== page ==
The Irish Survey of Student Engagement held its latest data collection in 2018, and saw a 7% increase in response rate from students, with 38,371 students from twenty seven higher education institutions participating in the survey, and is representative of all courses of study and demographics.
Universities all across Ireland, in addition to the Union of Students in Ireland (USI), encourage students to take part in the annual survey, sometimes even offering incentives to do so. The survey explores the amount of time and effort that students put into their studies and other educationally purposeful activities, and, also, how effectively institutions facilitate, encourage and promote student engagement in activities that are linked to learning.
The same set of questions has been used for this round of the survey as for the previous two years, facilitating longitudinal study of the received data. It has sixty seven questions in ten sets: Higher Order Learning, Collaborative Learning; Supportive Environment; Reflective and Integrative Learning; Student-Faculty Interaction; Quantitative Reasoning; Effective Teaching Practices; Learning Strategies; Quality of Interactions and Other Items. This covers a broad range of inquiry, from specific outcomes of course content to social and recreational engagement of the pupil through collaborative learning. Interaction with academic staff is also studied.
This year the ISSE has sought greater engagement from the students not only in answering the survey questions but also to analyze the data, with consideration of local impacts being prioritized. The National Student Engagement Programme is the wide-ranging programme by the Ministry of Education & Skills under the remit of which the ISSE falls.
The results for student-faculty engagement have further improved in 2018, according to the Irish Survey of Student Engagement, and could have stemmed from greater focus on specific aspects of the student experience. There is greater variation in results within institutions than between institutions, most likely due to the wide range of discourse in every institution. Students of Social Sciences, Journalism and Information and of Health and Welfare generate the highest indicator scores for Higher Order Learning, Reflective and Integrative Learning and for Learning Strategies, hinting at good quality of discourse in these fields. An interesting find is that Education students report lowest scores for Supportive Environment.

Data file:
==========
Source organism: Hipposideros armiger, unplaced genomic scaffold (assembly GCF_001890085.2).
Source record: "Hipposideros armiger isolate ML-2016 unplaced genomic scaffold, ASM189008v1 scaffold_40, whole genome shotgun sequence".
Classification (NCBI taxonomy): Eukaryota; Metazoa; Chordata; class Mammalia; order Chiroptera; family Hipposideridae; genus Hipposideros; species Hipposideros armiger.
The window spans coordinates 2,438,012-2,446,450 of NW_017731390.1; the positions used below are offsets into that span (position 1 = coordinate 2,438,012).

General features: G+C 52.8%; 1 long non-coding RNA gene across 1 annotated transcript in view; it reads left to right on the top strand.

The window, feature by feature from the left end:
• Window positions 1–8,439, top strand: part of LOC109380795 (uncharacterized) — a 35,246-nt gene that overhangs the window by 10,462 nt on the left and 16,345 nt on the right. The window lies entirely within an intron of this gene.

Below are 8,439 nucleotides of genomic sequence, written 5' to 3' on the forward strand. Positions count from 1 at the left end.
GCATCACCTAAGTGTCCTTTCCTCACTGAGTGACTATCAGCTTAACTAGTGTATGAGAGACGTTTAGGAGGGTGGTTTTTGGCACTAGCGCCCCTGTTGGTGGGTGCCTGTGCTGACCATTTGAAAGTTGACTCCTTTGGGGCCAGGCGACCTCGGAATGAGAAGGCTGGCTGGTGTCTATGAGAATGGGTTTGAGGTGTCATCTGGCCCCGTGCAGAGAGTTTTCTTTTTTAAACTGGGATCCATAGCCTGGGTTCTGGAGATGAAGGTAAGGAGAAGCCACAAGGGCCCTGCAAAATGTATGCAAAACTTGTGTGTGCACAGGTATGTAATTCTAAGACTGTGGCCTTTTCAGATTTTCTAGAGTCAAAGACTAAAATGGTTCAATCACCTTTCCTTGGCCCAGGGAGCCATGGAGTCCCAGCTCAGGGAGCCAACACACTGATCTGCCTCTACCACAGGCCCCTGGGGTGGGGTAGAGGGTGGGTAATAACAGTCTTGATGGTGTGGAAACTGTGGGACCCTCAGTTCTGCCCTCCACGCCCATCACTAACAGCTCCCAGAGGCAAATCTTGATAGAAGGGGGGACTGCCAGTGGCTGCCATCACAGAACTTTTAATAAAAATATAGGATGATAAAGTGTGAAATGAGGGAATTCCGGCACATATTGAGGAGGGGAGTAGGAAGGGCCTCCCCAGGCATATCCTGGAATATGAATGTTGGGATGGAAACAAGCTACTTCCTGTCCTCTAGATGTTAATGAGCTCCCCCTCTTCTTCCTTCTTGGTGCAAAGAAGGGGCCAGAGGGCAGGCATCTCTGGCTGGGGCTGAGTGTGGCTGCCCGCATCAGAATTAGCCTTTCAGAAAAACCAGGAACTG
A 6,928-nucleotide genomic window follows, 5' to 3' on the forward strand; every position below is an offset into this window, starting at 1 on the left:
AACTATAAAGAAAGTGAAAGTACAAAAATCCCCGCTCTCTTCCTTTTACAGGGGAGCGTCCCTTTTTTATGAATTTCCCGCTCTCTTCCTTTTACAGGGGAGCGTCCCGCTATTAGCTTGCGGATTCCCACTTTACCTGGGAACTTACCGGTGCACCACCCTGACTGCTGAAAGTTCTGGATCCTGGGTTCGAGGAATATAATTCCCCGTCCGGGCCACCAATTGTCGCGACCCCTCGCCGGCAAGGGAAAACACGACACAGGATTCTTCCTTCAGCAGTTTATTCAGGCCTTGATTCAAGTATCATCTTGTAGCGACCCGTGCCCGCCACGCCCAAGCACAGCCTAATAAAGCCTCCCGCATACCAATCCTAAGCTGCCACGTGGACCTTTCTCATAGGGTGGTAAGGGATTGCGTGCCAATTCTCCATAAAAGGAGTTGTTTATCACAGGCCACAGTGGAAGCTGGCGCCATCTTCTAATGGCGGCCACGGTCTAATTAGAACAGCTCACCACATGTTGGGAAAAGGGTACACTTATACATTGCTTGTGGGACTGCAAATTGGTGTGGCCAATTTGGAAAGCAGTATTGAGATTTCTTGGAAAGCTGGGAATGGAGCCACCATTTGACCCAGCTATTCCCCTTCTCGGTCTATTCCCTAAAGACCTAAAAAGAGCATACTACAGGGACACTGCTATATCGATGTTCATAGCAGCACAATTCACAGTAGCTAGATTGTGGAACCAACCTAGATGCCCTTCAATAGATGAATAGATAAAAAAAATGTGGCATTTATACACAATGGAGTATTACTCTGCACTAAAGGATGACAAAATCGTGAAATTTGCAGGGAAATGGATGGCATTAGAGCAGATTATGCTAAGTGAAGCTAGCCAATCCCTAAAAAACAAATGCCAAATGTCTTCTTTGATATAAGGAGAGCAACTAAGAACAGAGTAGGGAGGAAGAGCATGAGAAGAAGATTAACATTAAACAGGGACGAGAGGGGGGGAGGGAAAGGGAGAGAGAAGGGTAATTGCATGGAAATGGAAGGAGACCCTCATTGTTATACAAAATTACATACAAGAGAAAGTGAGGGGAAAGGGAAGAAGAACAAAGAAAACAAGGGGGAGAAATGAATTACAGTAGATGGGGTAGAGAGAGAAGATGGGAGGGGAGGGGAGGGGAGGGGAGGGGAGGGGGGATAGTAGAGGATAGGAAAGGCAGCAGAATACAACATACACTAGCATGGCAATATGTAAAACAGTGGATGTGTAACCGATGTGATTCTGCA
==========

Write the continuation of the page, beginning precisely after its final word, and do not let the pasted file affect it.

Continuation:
A notable finding of the survey is that non-Irish students report most frequent experience of activities related to eight engagement indicators. Even as the proportion of non-Irish students in Irish institutions is low, this may be indicative of an interesting psychological dynamic of their greater participation.
The survey found that female students report less engagement with coursework relating to Quantitative Reasoning than their male counterparts, which is a change from last year’s results. Indicator scores for male students were higher for Student-Faculty Interaction and Quality of Interactions, and this dynamic is worth further exploration.
An unusual result presented by the survey is that indicator scores for Higher Order Learning, Quantitative Reasoning and Supportive Environment are higher for universities than for other institution-types, whereas scores for Collaborative Learning, Effective Teaching Practices and for Quality of Interactions are higher for Institutes of Technology than for other institution-types. This indicates a divide between the strengths of both kinds of institutions that warrants further attention.
Postgraduate STEM students are found to have higher levels of engagement on most fronts. For instance, they generate the highest indicator scores for Quantitative Reasoning of any cohort. Also, postgraduate STEM students and STEM students in universities report the most frequent experience of learning through methods such as application, analysis, judgment and synthesis. Students’ reported experiences of Higher Order Learning, Reflective and Integrative Learning, and Quantitative Reasoning highest for postgraduate taught students.
The scores for Learning Strategies are significantly higher for students on postgraduate taught programmes compared to undergraduate cohorts, whereas the Collaborative Learning score is highest for final year students.
Over 90% of postgraduate taught students believe that their experience contributed to personal development in acquiring at least `some’ work-related knowledge and skills. This survey aims to identify areas of potential improvement in learning environments and helps bring to light deficiencies in student supports.
The Irish Survey of Student Engagement has been carried out every year since 2013 to collect information on student engagement in their respective educational institutions, in both academic and related activities. ISSE is one of the data-generating tools for the National Strategy for Higher Education to 2030 and its implementation is funded by the Higher Education Authority (HEA), in conjunction with related educational bodies.
This survey provides valuable data on the manner and degree of engagement by the participating pupils with their learning environments and how institutions set up curriculums and other tools of student engagement. This further aids formulation of institutional and national level educational policies by recognising key focus areas by identifying areas of potential improvement in learning environments and helping to understand and resolve deficiencies in student supports.